Everybody who serves a faith community has to do at least some measure of pastoral care. Serious accidents, terminal illness and wayward teens in juvie notwithstanding, its usually small potatoes. Call ahead and go visit. Most of us do pretty well with it. Some of us even like it. But a fair number of us would be happy as a woodpecker in a lumberyard if somebody else did the heavy pastoral lifting. Lets face it: not everybody is cut out to be Gentle Jesus.
But, predilections aside, every religious leader ought to now and then have a conversation with the electric scooter generation. From Baptists to Buddhists, once that life review thing kicks in, most folks want to tell their story: places theyve been, faces theyve seen, love lost and found. To borrow the hook line from a song, seems my elderly parishioners just want to walk somebody round their garden before the sun goes down. And so I call ahead and go visit.
Take Lillian. (Not her real name.) She lives in town, now, but her heart is still somewhere up a gravel county road in the South Carolina countryside a patch of earth where the daffodils she planted decades back are once again radiant with spring dew and warm sunshine. Would I like some sweet tea? Oh, and grab that scrapbook over there, will ya?
The brown-tinted photos begin with the fresh, two-story farmhouse, framed with dozens of yellow flowers: 1943; 1944; 1945 Always the same shot, taken from the same angle. Things dont change much until I reach the streaked images of early color photography. Still, house and flowers go on like that: 1955; 1956; 1957
I thumb ahead. Same house, same flowers. Just better color. I dont get it.
Another decade goes by. Somewhere along the way, Lillian tells me, a son moves out and a husband is taken by cancer: 1968; 1969; 1970 The house and land are getting harder to manage, now. But this is her home. Her respite. Her place.
I keep turning pages. The Seventies become the Eighties. Now the semi-circular drive grows faint. The clapboard fades, weathers and peels. The porch swing and tree tire are no more. Time to think about the next phase, you know. Find the Realtor. Get the appraisals. Sign the papers. Have the sale.
But by the grace of the puzzled but accommodating new owners, the annual photos continue. Sadly, the young couple soon split and the house goes silent and dark. For good.
Still, Lillian makes sure the son with the fancy camera takes his spring forays to keep up with the daffodils. Its a custom, a ritual, no matter ever-encroaching time and the dense Carolina kudzu.
Ive come at a good time. The 2010 is just in. Like last year like the last 20 the house is dead, but the flowers still stand tall and elegant. Unbowed. A proud witness to a time when the entire world seemed in peril save for a shiny hill country farmhouse and the young family who willed it into being.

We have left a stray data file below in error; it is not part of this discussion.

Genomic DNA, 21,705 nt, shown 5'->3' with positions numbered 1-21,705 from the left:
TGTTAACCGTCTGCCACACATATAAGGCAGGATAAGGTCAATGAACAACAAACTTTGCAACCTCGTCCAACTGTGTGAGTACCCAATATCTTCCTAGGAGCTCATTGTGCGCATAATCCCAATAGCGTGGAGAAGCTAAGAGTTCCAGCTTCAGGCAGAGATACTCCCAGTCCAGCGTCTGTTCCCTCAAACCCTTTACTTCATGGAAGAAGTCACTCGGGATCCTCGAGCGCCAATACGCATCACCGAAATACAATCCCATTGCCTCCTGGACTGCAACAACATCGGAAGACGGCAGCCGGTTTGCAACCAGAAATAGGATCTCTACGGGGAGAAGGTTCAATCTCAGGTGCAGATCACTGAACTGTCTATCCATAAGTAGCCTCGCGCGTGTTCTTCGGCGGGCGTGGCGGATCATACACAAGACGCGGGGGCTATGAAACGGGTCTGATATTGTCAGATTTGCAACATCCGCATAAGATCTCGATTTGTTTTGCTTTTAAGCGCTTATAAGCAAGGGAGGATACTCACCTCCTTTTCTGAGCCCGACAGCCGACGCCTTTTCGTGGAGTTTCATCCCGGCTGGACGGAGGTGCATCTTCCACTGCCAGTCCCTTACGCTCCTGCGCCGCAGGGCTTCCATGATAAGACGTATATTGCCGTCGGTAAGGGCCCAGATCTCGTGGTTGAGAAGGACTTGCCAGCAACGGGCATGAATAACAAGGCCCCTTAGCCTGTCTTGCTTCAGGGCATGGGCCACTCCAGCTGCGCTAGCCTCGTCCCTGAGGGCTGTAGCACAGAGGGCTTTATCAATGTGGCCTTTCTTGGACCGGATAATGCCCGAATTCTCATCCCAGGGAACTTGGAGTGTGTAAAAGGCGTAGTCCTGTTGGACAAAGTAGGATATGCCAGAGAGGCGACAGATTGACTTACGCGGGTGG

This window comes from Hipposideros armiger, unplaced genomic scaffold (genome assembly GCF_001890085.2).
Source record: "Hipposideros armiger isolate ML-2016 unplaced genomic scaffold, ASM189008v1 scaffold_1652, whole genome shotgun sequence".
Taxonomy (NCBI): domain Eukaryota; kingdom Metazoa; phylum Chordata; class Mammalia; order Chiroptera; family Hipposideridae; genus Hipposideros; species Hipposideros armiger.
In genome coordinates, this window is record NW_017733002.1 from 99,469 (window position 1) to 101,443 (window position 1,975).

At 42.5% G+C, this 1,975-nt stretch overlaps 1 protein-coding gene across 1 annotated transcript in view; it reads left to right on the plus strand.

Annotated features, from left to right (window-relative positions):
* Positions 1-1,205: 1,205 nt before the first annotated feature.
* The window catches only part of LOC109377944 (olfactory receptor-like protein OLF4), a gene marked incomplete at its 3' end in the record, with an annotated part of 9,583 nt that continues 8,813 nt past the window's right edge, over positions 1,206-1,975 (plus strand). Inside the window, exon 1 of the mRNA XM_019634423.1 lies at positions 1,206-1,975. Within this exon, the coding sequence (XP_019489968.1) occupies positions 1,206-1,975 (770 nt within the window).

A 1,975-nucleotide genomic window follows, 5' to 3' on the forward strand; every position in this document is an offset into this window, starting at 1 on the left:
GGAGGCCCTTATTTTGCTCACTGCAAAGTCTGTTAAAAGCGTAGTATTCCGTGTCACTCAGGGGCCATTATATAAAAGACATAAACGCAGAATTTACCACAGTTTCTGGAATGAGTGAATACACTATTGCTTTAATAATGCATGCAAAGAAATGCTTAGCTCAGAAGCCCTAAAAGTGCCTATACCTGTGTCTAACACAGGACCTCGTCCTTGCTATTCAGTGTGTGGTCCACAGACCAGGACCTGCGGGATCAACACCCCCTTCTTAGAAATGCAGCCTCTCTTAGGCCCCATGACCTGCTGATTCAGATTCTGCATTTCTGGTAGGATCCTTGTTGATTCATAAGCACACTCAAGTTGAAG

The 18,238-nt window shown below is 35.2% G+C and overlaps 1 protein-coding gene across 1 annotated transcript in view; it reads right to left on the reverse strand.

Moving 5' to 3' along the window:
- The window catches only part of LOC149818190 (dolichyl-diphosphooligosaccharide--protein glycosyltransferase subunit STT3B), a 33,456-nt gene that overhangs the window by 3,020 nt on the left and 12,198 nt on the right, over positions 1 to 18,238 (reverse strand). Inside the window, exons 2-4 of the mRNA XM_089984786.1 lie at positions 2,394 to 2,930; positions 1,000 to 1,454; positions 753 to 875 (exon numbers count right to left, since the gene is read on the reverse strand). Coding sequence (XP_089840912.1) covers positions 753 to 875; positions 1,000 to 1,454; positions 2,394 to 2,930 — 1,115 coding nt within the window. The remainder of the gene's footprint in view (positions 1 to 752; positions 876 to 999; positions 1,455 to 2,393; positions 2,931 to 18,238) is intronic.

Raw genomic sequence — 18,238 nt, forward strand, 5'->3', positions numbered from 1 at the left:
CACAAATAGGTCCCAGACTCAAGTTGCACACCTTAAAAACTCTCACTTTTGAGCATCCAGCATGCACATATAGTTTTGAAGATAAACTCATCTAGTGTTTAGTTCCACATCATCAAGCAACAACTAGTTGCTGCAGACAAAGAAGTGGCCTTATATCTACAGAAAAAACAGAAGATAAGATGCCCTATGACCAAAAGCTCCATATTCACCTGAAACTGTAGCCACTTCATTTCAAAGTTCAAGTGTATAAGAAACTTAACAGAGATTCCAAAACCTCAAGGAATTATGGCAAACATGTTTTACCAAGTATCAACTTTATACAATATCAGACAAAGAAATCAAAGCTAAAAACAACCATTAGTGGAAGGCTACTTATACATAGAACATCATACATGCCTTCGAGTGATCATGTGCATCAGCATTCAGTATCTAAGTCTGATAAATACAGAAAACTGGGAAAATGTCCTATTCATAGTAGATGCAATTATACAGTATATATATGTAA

By now you might expect Miss Lillian to be sad about stubborn flowers in front of her landlocked shipwreck of a house; and youd be wrong. She tells you to get the two of you a little more sweet tea, then, once you settle back into your chair, she puts a point across in true wizened, patient, Southern style: Some people see the house and some people see the flowers. She sees the flowers. How bout you?
Friends, the daily rags and blogs are enough to make our left-leaning heads explode. Our young continue to fight two wars, neither of which promises to make a damn bit of difference so long as this nation keeps in place its insane Middle East policy. If theres been an upward tick to the economy, I wish somebody would tell that to the folks living in the shacks and trailers here in the South. And the president we thought would lead us out of the desert literally and figuratively is besieged and equivocating on key issues.
So, deep in the throes in my daily, good-white-liberal despair, what happens? I stumble upon an old Woody Guthrie pacifist/populist that was fighting Joe McCarthy when I was somewhere between my parents lustful look in history class and plastic underpants.
And she wants me to show me repetitious pictures of dead houses and live flowers. Something about the bright side of life, despite it all.
Tuck that story away in your hearts, friends. Put it in the front pocket of your soul. And hold it close the next time youre laid low by all that needs changing.
Lillian sees the flowers. How bout you?
Rev. Don Rollins is a Unitarian Universalist minister in Spartanburg, S.C. Email firstname.lastname@example.org.
From The Progressive Populist, May 15, 2010
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